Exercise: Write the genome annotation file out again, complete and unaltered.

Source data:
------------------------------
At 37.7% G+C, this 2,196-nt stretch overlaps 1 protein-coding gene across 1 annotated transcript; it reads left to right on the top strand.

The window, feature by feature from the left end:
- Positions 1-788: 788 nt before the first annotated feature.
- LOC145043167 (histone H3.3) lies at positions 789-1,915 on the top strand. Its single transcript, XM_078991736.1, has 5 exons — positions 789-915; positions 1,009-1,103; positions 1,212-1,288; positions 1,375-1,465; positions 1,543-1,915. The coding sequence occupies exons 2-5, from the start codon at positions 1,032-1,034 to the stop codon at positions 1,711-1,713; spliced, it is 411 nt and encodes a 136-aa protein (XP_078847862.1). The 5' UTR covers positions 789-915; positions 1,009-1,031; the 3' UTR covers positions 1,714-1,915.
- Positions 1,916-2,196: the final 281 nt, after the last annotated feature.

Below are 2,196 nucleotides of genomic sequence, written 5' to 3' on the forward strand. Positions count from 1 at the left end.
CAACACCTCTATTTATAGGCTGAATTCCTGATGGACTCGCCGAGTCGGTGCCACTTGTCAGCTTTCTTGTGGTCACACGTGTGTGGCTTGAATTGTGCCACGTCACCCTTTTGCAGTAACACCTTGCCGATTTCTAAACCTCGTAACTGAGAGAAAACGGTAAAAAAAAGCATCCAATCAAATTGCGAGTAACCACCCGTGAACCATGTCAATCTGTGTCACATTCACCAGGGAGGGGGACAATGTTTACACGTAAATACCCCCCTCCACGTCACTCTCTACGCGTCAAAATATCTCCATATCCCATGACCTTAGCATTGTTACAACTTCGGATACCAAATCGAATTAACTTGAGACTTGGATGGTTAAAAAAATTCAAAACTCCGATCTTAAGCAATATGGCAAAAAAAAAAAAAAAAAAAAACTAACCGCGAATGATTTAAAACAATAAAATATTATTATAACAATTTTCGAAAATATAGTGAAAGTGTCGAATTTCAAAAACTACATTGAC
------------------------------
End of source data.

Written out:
At 37.7% G+C, this 2,196-nt stretch overlaps 1 protein-coding gene across 1 annotated transcript; it reads left to right on the top strand.

The window, feature by feature from the left end:
- Positions 1-788: 788 nt before the first annotated feature.
- LOC145043167 (histone H3.3) lies at positions 789-1,915 on the top strand. Its single transcript, XM_078991736.1, has 5 exons — positions 789-915; positions 1,009-1,103; positions 1,212-1,288; positions 1,375-1,465; positions 1,543-1,915. The coding sequence occupies exons 2-5, from the start codon at positions 1,032-1,034 to the stop codon at positions 1,711-1,713; spliced, it is 411 nt and encodes a 136-aa protein (XP_078847862.1). The 5' UTR covers positions 789-915; positions 1,009-1,031; the 3' UTR covers positions 1,714-1,915.
- Positions 1,916-2,196: the final 281 nt, after the last annotated feature.

Below are 2,196 nucleotides of genomic sequence, written 5' to 3' on the forward strand. Positions count from 1 at the left end.
CAACACCTCTATTTATAGGCTGAATTCCTGATGGACTCGCCGAGTCGGTGCCACTTGTCAGCTTTCTTGTGGTCACACGTGTGTGGCTTGAATTGTGCCACGTCACCCTTTTGCAGTAACACCTTGCCGATTTCTAAACCTCGTAACTGAGAGAAAACGGTAAAAAAAAGCATCCAATCAAATTGCGAGTAACCACCCGTGAACCATGTCAATCTGTGTCACATTCACCAGGGAGGGGGACAATGTTTACACGTAAATACCCCCCTCCACGTCACTCTCTACGCGTCAAAATATCTCCATATCCCATGACCTTAGCATTGTTACAACTTCGGATACCAAATCGAATTAACTTGAGACTTGGATGGTTAAAAAAATTCAAAACTCCGATCTTAAGCAATATGGCAAAAAAAAAAAAAAAAAAAAACTAACCGCGAATGATTTAAAACAATAAAATATTATTATAACAATTTTCGAAAATATAGTGAAAGTGTCGAATTTCAAAAACTACATTGAC